|The ice along the Antarctic Peninsula has been observed to be disappearing in a series of retreats over the past 30 years. Climate in this area is warming at approximately 0.5 degrees Celsius per year following a trend that is believed to have been occurring for at least the past 50 years Generally this retreat has occurred as icebergs break away from the oceanward edge of the ice.|
More recently a new pattern has been observed. Scientists have been closely monitoring the Larsen Ice Shelf since 1995 when a large portion of it (Larsen A) dramatically disintegrated. In 2002 another similar event occurred at Larsen B (see image series below). In contrast to the slower pattern of calving - where pieces of ice break away at the edge of the shelf – these two events occurred over a large area and in a relatively short period of time. In the case of Larsen B 3,250 square kilometers of the ice shelf shattered into a plume of 1000s of icebergs in a little over a month. Over the last 5 years approximately 40 per cent of Larsen B has disintegrated--5,700 square kilometers. Larsen A is believed to have been in place for over 2000 years at the time of its collapse and Larsen B is thought to have been still older.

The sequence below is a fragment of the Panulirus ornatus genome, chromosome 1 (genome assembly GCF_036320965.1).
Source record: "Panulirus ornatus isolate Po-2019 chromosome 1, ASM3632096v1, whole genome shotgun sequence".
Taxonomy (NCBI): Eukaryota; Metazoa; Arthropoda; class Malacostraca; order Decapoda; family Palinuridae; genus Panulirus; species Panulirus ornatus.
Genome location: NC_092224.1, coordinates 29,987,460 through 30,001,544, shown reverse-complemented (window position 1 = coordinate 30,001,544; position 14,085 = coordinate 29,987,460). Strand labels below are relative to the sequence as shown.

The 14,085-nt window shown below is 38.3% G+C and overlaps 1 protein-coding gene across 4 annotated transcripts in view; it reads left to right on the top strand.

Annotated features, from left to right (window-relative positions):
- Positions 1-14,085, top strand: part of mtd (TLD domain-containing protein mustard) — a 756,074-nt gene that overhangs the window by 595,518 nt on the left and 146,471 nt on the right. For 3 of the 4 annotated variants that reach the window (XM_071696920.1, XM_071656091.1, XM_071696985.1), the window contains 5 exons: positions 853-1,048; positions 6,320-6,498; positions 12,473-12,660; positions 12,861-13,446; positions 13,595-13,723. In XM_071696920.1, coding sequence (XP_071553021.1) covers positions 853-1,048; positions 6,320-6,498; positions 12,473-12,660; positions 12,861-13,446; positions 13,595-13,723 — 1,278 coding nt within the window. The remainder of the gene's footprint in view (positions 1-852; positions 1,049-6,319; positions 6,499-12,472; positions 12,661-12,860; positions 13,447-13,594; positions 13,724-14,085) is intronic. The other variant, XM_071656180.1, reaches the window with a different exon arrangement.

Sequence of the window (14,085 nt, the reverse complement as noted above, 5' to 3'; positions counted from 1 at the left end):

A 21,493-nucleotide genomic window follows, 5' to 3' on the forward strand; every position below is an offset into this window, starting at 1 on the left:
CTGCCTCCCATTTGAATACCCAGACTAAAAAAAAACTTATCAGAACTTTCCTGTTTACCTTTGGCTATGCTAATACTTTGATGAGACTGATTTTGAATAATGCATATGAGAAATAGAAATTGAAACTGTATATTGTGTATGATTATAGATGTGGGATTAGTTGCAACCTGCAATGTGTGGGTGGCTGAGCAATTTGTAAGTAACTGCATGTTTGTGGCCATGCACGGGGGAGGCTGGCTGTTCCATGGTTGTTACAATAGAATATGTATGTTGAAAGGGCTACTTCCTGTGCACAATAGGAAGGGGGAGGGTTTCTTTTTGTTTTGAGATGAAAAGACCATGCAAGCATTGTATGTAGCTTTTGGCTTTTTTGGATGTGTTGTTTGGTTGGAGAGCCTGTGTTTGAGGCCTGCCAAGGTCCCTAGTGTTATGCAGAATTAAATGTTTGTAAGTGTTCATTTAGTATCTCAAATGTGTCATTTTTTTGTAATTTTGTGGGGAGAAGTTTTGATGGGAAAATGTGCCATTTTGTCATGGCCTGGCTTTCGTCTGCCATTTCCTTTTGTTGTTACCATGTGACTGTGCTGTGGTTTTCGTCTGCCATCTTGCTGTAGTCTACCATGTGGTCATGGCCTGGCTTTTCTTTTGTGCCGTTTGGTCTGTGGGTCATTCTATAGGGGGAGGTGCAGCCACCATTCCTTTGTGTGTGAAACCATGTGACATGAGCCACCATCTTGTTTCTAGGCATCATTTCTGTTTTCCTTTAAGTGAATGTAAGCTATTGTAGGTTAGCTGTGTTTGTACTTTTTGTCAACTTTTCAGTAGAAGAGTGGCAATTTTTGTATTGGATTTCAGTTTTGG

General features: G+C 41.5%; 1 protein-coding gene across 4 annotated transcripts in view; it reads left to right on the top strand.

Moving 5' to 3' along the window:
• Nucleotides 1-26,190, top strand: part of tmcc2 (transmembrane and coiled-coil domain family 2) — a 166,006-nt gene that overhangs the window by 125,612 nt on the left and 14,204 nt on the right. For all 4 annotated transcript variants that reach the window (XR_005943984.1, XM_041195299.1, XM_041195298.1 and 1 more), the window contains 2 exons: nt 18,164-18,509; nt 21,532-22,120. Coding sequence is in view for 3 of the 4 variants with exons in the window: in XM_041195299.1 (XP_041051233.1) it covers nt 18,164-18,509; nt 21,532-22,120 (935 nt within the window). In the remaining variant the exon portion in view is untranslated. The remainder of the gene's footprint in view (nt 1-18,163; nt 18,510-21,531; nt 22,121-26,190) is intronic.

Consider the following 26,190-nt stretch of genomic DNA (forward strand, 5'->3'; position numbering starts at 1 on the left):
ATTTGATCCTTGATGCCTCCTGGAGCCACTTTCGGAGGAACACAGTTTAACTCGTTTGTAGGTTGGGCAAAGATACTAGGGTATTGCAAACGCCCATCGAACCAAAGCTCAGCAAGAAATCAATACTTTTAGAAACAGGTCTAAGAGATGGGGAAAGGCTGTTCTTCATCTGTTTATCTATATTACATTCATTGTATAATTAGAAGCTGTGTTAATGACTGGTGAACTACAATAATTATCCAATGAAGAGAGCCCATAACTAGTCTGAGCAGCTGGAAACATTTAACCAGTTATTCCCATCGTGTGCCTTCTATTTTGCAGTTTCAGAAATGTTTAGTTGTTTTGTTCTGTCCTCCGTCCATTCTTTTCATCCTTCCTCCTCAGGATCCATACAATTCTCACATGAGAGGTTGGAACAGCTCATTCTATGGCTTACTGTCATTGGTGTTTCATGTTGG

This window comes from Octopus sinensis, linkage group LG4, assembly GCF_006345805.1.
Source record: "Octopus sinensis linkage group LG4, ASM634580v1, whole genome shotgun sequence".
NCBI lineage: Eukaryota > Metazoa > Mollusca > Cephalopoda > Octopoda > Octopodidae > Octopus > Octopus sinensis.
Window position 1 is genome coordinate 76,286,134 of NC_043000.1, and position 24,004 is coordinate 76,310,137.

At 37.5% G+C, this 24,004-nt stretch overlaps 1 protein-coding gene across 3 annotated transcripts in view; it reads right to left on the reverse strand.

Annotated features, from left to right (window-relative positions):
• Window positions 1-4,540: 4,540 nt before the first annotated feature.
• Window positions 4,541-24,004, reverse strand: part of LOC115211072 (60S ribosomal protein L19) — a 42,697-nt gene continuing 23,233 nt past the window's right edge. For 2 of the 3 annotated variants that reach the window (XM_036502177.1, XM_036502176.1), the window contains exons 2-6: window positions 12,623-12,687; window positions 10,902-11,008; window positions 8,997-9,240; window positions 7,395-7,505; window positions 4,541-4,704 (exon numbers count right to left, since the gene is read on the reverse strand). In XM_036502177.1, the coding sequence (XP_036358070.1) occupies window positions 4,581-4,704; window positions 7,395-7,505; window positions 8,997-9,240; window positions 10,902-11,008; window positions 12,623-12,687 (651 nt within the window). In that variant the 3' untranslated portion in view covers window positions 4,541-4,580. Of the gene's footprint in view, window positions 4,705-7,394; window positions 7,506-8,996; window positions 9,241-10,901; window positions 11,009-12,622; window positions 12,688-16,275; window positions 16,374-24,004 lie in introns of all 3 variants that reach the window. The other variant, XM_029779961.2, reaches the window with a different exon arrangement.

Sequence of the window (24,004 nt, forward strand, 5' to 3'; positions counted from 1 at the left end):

Scientists have developed a theory to explain this new phenomenon of catastrophic collapse which links it to summertime warming and the pooling of melted water on the surface of the ice shelf. The pooling water is believed to accelerate the expansion of crevasses and lead to the breakdown of the ice shelves. In the case of Larsen B, ponds of melt water can be seen in the remote sensing images taken shortly before the collapse occurs, lending credence to this theory. Melt-water ponds can now be seen forming on Larsen C in more recent images suggesting the potential for a similar collapse there in the future.
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